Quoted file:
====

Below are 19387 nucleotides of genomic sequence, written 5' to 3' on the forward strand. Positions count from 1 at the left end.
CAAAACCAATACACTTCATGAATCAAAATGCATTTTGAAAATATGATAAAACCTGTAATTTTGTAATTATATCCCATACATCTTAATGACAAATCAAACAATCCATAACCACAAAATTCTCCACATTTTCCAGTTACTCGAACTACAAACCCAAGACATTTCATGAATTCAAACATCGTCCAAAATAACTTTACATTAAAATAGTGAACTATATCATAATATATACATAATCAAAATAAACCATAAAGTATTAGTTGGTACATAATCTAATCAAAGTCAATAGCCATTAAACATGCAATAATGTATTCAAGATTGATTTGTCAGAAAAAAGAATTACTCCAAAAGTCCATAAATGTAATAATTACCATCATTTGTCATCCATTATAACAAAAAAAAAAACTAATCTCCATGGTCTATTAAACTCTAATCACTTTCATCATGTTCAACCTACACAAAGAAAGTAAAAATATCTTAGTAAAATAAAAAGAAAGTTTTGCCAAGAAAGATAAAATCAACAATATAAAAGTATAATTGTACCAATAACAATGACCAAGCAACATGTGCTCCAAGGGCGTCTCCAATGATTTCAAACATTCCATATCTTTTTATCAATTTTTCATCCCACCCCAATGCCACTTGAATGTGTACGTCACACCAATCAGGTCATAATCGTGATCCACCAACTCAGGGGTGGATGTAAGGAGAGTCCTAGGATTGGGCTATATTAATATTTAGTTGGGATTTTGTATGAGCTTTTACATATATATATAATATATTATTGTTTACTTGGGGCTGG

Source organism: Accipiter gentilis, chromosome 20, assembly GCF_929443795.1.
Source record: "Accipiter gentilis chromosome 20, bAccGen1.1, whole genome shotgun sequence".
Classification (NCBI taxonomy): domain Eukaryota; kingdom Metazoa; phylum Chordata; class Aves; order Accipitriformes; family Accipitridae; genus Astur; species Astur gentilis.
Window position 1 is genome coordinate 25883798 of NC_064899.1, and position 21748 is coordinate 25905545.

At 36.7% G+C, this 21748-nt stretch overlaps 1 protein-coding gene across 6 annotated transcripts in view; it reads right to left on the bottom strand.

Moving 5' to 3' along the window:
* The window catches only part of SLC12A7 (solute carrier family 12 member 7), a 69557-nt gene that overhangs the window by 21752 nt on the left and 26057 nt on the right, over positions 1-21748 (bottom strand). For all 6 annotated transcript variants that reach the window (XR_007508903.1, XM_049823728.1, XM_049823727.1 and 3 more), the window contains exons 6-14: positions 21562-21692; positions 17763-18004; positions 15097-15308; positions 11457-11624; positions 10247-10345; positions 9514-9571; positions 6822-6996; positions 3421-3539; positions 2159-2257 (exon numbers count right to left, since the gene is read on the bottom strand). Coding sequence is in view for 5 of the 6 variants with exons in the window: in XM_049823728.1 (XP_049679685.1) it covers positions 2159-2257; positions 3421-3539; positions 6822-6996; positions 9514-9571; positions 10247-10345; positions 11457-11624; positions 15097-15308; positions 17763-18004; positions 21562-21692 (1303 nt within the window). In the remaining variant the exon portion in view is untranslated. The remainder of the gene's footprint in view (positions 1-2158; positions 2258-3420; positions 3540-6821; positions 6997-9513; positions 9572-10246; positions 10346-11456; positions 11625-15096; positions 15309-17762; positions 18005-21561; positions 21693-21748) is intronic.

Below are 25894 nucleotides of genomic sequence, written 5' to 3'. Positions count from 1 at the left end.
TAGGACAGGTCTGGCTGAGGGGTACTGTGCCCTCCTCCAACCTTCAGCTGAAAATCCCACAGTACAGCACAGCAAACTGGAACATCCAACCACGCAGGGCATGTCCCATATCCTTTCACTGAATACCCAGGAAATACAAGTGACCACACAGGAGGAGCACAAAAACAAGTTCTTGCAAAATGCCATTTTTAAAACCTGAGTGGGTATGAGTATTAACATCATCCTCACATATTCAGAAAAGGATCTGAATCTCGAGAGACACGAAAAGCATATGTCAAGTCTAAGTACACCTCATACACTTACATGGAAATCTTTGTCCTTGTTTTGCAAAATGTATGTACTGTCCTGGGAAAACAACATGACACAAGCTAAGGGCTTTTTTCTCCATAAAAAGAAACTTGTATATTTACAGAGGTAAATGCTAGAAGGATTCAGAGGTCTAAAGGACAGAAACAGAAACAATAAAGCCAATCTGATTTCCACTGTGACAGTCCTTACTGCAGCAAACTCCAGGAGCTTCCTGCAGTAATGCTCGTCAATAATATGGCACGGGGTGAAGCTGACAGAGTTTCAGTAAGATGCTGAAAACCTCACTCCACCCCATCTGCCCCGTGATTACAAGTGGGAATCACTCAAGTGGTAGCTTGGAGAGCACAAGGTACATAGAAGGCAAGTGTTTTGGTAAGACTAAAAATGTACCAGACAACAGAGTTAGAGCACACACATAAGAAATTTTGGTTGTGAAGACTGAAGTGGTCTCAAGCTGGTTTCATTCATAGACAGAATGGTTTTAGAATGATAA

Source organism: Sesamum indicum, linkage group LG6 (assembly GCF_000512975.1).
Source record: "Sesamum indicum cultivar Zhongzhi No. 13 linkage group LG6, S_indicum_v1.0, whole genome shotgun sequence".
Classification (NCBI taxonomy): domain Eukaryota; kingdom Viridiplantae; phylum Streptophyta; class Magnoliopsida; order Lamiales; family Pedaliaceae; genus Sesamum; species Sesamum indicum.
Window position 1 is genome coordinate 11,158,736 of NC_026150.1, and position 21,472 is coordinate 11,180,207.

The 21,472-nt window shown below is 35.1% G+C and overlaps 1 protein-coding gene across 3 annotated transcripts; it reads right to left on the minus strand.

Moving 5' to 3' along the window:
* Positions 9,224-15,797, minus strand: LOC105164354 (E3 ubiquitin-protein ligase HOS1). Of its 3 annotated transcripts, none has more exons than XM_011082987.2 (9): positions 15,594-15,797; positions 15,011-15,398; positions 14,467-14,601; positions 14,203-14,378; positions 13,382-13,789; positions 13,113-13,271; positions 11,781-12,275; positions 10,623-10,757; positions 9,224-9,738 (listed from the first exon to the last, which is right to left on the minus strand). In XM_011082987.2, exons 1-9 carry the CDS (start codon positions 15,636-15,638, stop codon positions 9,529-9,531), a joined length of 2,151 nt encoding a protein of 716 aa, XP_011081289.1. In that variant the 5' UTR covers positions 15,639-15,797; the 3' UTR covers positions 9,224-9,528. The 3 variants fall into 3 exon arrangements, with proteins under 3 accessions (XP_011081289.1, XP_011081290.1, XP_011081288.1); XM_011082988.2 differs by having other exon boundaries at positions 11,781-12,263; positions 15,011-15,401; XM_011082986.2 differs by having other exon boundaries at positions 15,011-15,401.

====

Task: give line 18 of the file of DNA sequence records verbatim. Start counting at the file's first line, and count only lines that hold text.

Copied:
* Positions 9,224-15,797, minus strand: LOC105164354 (E3 ubiquitin-protein ligase HOS1). Of its 3 annotated transcripts, none has more exons than XM_011082987.2 (9): positions 15,594-15,797; positions 15,011-15,398; positions 14,467-14,601; positions 14,203-14,378; positions 13,382-13,789; positions 13,113-13,271; positions 11,781-12,275; positions 10,623-10,757; positions 9,224-9,738 (listed from the first exon to the last, which is right to left on the minus strand). In XM_011082987.2, exons 1-9 carry the CDS (start codon positions 15,636-15,638, stop codon positions 9,529-9,531), a joined length of 2,151 nt encoding a protein of 716 aa, XP_011081289.1. In that variant the 5' UTR covers positions 15,639-15,797; the 3' UTR covers positions 9,224-9,528. The 3 variants fall into 3 exon arrangements, with proteins under 3 accessions (XP_011081289.1, XP_011081290.1, XP_011081288.1); XM_011082988.2 differs by having other exon boundaries at positions 11,781-12,263; positions 15,011-15,401; XM_011082986.2 differs by having other exon boundaries at positions 15,011-15,401.